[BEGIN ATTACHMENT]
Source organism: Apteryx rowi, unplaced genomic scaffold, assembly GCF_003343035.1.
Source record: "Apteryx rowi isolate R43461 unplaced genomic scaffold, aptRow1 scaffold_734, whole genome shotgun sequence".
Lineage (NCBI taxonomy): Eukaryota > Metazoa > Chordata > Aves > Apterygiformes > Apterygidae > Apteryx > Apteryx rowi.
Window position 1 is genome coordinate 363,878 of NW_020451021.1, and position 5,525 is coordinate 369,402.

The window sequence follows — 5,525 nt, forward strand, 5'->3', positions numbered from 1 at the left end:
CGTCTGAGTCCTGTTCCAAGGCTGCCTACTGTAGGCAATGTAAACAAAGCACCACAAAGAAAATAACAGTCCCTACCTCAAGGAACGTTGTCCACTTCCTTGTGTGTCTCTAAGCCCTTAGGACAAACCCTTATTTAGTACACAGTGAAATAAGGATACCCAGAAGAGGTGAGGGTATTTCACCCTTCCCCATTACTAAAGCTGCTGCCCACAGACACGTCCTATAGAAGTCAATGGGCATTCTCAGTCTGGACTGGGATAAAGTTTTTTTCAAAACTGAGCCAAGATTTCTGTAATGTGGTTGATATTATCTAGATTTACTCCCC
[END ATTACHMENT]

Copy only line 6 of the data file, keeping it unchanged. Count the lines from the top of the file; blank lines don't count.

CGTCTGAGTCCTGTTCCAAGGCTGCCTACTGTAGGCAATGTAAACAAAGCACCACAAAGAAAATAACAGTCCCTACCTCAAGGAACGTTGTCCACTTCCTTGTGTGTCTCTAAGCCCTTAGGACAAACCCTTATTTAGTACACAGTGAAATAAGGATACCCAGAAGAGGTGAGGGTATTTCACCCTTCCCCATTACTAAAGCTGCTGCCCACAGACACGTCCTATAGAAGTCAATGGGCATTCTCAGTCTGGACTGGGATAAAGTTTTTTTCAAAACTGAGCCAAGATTTCTGTAATGTGGTTGATATTATCTAGATTTACTCCCC